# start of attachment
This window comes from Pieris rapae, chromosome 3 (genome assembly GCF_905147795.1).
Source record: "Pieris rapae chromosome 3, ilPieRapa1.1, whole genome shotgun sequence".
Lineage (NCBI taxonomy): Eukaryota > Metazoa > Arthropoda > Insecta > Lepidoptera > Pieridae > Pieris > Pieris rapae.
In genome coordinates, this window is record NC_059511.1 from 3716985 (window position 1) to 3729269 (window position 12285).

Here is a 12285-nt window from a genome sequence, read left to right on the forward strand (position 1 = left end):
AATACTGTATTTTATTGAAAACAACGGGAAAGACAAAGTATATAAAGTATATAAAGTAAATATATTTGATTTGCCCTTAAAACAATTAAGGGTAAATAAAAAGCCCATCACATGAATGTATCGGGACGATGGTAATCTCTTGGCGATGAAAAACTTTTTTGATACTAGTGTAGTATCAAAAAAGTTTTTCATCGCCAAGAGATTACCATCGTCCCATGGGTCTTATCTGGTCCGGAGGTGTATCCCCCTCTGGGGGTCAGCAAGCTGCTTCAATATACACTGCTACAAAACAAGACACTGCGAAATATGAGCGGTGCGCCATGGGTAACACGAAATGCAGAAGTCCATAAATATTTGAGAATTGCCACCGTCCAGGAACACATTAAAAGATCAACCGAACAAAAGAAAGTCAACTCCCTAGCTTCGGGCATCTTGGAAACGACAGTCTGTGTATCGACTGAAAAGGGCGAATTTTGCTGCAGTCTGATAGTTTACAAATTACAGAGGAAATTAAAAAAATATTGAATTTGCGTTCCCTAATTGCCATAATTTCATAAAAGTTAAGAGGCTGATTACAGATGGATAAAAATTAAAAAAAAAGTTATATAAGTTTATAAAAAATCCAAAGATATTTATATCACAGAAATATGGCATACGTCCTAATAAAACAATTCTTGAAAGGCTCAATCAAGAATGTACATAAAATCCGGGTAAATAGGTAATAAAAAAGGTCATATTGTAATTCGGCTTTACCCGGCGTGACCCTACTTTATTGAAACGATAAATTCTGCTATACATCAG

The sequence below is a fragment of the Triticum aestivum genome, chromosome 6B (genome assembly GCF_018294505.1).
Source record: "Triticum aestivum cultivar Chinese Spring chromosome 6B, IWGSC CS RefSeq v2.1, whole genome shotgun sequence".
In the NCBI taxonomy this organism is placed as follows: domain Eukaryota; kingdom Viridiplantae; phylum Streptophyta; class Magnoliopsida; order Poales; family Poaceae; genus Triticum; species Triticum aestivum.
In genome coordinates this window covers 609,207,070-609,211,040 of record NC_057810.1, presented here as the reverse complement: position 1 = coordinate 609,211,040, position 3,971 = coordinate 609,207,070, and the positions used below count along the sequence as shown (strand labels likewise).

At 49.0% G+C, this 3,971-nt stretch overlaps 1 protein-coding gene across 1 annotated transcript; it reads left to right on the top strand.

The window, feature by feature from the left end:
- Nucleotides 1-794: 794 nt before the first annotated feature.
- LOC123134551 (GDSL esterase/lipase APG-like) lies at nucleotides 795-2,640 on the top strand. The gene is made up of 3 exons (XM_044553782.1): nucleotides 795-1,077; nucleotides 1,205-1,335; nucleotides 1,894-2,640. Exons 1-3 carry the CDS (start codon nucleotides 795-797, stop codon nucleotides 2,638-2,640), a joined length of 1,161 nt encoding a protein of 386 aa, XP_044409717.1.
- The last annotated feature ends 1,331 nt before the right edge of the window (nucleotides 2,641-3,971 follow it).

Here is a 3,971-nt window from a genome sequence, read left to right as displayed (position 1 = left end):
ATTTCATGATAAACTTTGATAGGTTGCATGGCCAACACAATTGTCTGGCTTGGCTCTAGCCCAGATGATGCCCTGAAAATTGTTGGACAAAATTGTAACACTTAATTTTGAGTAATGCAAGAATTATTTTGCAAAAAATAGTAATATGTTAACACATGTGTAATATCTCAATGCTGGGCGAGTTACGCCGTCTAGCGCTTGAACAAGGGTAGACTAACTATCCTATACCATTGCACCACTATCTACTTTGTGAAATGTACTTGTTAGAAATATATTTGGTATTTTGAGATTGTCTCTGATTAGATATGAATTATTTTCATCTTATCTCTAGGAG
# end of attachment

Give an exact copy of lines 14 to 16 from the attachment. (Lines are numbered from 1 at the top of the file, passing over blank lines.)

- LOC123134551 (GDSL esterase/lipase APG-like) lies at nucleotides 795-2,640 on the top strand. The gene is made up of 3 exons (XM_044553782.1): nucleotides 795-1,077; nucleotides 1,205-1,335; nucleotides 1,894-2,640. Exons 1-3 carry the CDS (start codon nucleotides 795-797, stop codon nucleotides 2,638-2,640), a joined length of 1,161 nt encoding a protein of 386 aa, XP_044409717.1.
- The last annotated feature ends 1,331 nt before the right edge of the window (nucleotides 2,641-3,971 follow it).

Here is a 3,971-nt window from a genome sequence, read left to right as displayed (position 1 = left end):